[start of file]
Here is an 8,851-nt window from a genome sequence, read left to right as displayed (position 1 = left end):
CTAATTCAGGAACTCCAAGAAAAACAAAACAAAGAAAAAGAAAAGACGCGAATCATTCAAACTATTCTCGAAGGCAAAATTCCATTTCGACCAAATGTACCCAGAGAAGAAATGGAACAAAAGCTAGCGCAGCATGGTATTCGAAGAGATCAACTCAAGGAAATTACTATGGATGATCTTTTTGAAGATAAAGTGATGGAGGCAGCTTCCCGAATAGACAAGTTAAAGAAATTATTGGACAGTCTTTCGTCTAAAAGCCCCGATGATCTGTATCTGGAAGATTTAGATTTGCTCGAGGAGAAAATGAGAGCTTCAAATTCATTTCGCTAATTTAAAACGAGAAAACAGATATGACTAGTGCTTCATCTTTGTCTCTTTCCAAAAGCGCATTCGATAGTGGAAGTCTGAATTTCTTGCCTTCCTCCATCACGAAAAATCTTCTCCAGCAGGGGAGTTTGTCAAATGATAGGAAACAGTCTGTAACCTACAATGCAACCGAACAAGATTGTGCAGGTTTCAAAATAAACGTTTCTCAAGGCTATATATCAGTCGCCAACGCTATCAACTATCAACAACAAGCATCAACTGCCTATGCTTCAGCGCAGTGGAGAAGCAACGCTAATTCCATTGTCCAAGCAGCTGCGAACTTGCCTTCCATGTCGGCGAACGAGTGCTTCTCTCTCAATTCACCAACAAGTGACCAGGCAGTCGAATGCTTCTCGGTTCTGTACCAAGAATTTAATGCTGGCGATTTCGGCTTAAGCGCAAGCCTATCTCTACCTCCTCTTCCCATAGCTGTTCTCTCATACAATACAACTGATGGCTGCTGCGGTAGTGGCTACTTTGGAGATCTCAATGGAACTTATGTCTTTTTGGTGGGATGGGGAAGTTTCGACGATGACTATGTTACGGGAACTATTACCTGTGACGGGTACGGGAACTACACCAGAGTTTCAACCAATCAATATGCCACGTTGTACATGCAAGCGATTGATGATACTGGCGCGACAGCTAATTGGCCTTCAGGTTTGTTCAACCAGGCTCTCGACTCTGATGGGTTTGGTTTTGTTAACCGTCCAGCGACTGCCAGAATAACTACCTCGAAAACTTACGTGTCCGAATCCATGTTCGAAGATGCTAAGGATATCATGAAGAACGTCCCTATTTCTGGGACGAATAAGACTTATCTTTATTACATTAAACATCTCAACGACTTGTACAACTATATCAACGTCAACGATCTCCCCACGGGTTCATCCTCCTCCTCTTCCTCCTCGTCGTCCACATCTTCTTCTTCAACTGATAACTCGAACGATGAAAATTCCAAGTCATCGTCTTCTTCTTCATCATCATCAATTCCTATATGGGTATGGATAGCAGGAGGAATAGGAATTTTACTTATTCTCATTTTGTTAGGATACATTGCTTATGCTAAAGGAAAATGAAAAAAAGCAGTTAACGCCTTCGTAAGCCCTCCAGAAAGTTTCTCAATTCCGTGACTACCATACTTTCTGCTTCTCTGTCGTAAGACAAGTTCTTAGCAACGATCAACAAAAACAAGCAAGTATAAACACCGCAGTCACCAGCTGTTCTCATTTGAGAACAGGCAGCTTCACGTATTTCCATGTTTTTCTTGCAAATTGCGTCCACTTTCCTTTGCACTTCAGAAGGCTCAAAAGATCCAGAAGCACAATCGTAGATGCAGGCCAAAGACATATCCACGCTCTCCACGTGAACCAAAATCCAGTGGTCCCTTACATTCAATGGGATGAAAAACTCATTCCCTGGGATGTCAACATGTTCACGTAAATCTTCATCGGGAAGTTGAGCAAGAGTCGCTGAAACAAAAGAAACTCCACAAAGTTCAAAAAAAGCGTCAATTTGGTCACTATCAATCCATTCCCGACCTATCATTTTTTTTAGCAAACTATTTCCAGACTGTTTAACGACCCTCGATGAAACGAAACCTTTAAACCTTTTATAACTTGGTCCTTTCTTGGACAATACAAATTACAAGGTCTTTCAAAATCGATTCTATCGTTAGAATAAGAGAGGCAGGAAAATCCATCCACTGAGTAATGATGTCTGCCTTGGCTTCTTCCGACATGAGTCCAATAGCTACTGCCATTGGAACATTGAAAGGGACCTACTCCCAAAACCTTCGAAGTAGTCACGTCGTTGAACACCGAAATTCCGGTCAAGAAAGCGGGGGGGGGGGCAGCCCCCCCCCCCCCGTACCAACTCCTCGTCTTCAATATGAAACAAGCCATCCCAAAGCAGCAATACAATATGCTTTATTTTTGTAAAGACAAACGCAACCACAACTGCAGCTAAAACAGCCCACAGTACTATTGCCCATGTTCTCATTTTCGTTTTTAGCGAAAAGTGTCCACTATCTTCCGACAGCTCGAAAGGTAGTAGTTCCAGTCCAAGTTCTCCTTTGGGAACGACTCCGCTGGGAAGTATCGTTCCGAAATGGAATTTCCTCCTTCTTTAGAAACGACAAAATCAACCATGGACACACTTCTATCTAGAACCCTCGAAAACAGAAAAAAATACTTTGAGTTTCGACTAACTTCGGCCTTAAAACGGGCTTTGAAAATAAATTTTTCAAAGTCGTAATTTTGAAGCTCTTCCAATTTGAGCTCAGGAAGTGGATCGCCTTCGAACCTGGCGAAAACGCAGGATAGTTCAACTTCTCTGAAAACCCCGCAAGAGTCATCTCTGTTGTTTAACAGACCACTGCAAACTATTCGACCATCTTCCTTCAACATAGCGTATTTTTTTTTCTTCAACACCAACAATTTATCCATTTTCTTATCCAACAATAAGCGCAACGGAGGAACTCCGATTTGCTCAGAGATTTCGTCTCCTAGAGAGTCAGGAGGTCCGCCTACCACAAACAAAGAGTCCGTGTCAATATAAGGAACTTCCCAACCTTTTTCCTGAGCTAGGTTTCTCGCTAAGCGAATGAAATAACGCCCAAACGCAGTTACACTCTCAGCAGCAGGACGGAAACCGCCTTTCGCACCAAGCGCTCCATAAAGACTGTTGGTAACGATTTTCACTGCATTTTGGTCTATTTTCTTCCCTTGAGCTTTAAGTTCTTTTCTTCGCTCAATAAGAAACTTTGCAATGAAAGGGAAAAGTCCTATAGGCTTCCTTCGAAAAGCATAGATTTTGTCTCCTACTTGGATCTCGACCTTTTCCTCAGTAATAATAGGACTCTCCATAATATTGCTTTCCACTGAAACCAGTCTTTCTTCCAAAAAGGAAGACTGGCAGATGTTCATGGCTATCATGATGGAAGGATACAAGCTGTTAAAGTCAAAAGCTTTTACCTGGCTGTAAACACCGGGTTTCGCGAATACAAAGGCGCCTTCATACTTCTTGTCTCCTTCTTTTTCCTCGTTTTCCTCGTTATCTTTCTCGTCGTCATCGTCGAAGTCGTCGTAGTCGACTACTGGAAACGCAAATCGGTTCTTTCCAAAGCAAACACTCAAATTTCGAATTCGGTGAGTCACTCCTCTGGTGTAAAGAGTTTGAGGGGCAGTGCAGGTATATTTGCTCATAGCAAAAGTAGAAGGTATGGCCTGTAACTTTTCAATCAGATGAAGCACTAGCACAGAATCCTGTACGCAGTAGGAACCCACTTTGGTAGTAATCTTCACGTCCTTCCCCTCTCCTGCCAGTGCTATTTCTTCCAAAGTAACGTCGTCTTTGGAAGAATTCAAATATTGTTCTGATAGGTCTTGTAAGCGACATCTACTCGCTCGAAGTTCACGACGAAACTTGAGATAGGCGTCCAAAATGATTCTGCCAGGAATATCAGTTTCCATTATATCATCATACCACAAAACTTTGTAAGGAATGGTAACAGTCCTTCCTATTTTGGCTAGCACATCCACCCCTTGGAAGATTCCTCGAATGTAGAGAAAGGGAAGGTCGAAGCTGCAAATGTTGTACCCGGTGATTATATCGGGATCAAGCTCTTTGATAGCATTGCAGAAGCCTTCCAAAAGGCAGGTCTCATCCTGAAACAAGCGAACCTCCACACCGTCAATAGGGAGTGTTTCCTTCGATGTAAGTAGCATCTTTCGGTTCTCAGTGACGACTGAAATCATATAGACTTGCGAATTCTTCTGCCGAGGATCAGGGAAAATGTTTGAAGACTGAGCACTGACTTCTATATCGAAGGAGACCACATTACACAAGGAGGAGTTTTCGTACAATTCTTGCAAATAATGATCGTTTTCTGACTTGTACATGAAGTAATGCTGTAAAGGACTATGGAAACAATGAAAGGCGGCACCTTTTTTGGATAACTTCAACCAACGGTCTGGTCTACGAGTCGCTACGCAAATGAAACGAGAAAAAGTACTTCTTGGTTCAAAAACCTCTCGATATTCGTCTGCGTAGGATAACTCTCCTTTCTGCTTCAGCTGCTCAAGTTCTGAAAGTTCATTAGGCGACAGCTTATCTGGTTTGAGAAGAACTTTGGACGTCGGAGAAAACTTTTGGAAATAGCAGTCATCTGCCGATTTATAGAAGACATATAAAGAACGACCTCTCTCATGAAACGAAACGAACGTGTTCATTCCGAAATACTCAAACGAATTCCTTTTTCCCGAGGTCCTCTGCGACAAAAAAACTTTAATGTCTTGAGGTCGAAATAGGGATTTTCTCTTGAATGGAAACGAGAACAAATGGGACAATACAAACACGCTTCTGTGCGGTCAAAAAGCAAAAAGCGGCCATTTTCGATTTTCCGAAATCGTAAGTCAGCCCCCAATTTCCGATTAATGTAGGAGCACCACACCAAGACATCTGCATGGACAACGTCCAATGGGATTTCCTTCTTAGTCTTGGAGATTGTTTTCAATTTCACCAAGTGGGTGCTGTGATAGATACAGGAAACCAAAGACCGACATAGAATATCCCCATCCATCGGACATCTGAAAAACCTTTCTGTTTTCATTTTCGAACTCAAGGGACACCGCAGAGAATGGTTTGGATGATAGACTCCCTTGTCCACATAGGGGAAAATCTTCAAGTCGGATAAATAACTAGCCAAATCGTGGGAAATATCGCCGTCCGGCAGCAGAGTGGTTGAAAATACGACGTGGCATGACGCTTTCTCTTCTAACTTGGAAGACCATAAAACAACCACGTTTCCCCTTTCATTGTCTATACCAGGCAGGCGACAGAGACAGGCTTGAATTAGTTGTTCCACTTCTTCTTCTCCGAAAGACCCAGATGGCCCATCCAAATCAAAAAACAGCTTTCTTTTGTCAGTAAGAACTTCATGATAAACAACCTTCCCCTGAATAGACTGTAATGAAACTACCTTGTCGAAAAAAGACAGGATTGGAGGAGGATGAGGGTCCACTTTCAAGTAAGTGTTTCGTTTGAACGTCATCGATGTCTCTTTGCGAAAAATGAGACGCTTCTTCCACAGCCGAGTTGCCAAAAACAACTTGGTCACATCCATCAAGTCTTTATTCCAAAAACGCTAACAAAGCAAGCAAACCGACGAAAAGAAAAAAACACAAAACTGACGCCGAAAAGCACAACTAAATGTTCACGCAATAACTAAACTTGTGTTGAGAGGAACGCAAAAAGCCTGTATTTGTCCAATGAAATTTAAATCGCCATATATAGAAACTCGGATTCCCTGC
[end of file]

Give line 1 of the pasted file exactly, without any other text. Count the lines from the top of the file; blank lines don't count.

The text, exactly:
Here is an 8,851-nt window from a genome sequence, read left to right as displayed (position 1 = left end):